SEPTEMBER 1986 - VOLUME 7 - NUMBER 13
U P D A T E S
Time Bomb Ticks in Third World
In the second week of April, just two weeks before the nuclear disaster at Chernobyl, a report presented to the International Atomic Energy Agency (IAEA), revealed that safety measures were inadequate in several Third World nuclear plants.
A three-year series of inspections of plants in Brazil, Pakistan, the Philippines, South Korea and Yugoslavia produced a report which cited "numerous poor practices... that had the potential of injuries and time losses."
Although the report did not identify individual plants, it criticized emergency response facilities, shielding and ventilation requirements, badly maintained auxiliary systems and poor inspection of contractor work in reactors throughout the Third World.
"General employee training in basic quality assurance, radiation protection and industrial safety was often weak," the report stated. According to the report, problems with transfer of technology in the nuclear industry, as with any other kind of sophisticated plants, are pervasive.
Although reactors for the Third World are purchased from Western manufacturers like General Electric, Westinghouse, or Framatome in France, the IAEA report noted that nuclear plants "in developing countries had frequent difficulties in obtaining spare parts from original sources abroad."
- Third World Network
Aborigines to Lose Land
Aborigine groups in Australia are once again facing relocation, this time to make room for a U.S.-Australian naval base on Jervis Bay.
Aboriginal groups and environmental organizations argue that should the plans for the base proceed, not only would the lives of the tribal people be disrupted and their native homes destroyed, but the Bay area's rainforest and large seagrass meadows would be devastated.
The base, which will cost an estimated $1 billion, will house nuclear warships on the coast of New South Wales.
Elsewhere on the continent, the Committee to Defend Black Rights reported that the Australian government has made arrangements with the Port Authority in Cairns, Queensland to excise 1,000 hectares of land the government had previously pledged to local Aboriginal tribes there.
The Port Authority has been seeking rights to the land for the development of a deep water port. Although past governments have pledged to protect land owned by tribal groups, the current Labor Minister for Aboriginal Affairs, Clyde Holding, has failed to make any such pledge.
Kerr-McGee to Pay Silkwood Estate $1.2 Million
After a twelve-year court battle, the Kerr-McGee Corporation has reached a settlement with the estate of union activist Karen Silkwood for $1.38 million.
Silkwood, a 28-year old laboratory analyst, was killed in a car accident in 1974 on her way to delivering documentation of nuclear plant safety violations to a New York Times reporter.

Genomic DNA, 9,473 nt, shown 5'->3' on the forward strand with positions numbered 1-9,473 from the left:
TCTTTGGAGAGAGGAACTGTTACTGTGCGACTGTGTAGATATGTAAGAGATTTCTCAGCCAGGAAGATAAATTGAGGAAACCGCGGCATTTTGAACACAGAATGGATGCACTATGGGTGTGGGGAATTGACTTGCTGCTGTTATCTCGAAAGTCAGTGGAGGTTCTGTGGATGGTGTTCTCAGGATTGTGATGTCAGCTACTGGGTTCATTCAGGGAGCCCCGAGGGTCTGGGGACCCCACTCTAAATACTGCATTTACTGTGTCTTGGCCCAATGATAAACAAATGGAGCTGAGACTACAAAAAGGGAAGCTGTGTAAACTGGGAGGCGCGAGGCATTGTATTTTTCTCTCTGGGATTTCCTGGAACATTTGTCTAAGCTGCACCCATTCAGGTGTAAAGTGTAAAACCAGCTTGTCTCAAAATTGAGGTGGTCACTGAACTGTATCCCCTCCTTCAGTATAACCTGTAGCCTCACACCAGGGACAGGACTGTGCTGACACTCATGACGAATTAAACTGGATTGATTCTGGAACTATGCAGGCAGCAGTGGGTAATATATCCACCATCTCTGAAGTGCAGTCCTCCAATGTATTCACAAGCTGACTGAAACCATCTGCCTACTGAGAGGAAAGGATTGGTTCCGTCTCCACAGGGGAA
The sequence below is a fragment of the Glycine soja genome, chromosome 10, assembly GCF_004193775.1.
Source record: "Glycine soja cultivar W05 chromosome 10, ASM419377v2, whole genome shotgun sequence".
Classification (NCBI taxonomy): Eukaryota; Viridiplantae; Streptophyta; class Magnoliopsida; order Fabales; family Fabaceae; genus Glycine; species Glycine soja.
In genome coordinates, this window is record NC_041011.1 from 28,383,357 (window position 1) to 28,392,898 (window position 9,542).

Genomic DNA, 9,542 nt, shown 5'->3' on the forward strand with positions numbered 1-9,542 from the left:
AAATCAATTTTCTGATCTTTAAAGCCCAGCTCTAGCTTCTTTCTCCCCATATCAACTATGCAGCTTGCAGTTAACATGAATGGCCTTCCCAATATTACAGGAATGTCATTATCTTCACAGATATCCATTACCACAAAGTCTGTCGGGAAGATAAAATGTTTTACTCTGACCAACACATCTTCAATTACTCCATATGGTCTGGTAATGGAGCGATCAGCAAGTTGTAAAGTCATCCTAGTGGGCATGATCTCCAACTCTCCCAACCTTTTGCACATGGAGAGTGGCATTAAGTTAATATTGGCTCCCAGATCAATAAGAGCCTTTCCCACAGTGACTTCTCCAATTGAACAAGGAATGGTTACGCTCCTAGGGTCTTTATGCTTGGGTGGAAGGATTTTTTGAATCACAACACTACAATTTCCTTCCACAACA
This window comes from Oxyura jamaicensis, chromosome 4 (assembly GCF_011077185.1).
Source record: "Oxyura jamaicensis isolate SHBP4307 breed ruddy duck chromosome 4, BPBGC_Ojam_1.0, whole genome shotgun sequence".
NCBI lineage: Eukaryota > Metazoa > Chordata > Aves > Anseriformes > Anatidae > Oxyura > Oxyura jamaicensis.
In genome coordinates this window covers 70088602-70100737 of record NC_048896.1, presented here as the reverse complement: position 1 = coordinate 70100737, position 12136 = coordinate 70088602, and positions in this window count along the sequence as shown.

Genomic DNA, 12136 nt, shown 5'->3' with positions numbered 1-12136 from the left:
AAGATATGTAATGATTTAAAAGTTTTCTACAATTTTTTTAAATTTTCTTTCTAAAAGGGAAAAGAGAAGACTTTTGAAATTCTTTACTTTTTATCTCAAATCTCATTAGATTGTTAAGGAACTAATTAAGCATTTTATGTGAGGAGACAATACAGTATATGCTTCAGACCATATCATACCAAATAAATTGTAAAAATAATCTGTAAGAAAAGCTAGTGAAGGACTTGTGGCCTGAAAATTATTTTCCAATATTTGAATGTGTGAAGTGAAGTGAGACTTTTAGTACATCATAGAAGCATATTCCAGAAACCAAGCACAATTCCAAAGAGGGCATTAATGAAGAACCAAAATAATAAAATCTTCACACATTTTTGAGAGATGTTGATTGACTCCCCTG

An autopsy later revealed that Silkwood had been contaminated with alarming amounts of plutonium, one of the most toxic and carcinogenic substances known. The documents Silkwood was attempting to release were never found.
Investigations stemming from the Silkwood death opened up a Pandora's box of problems at the plant. Faulty plutonium fuel rods were being produced, large amounts of weapons-grade plutonium were missing from the plant, Kerr-McGee had conducted illegal wiretapping and electronic surveillance of Silkwood, and both the FBI and the Justice Department had participated in coverups surrounding the case.
In 1979, a federal jury awarded the Silkwood family $10 million in punitive damages against Kerr-McGee for the contamination. The appellate court overturned the award, however, finding that under the federal Atomic Energy Act state juries lacked the authority to levy punitive damages against nuclear facilities despite evidence of negligent or malicious conduct.
When the case reached the U.S. Supreme Court in January 1984, the appellate court's decision was overturned. The Supreme Court in a 5 to 4 decision found that state courts do have the right to award punitive damages in cases involving nuclear facilities. Although the Supreme Court also found that KerrMcGee was responsible for Silkwood's contamination and that strict liability does apply to holders of a federal nuclear license, it sent the case back to the federal Circuit Court for a redetermination of damages. Last year the Circuit Court again rejected the original damage award and ordered a new trial. Rather than face the prospect of additional litigation, Kerr-McGee agreed to settle.
Hong Kong to China: No Nukes
Plans for the construction of an 1800 megawatt nuclear reactor has created widespread opposition in the British colony of Hong Kong. Over one million of the five million inhabitants of Hong Kong signed a petition against the plant after the recent nuclear accident at Chernobyl.
Opponents to the project argue that in the event of an accident at Daya Bay, where the plant is to be located, it would be impossible to evacuate the densely populated area.
For many Hong Kong residents, how China responds will be viewed as a test of future relations between the island and the Beijing government. The Chinese government is due to take control of Hong Kong in 1999.
The generator and two reactors for the plant are being supplied by the British firm GEC and Framatome of France, making the Daya Bay project the largest joint venture the Beijing government has entered into, with a price tag estimated at $3.5 billion.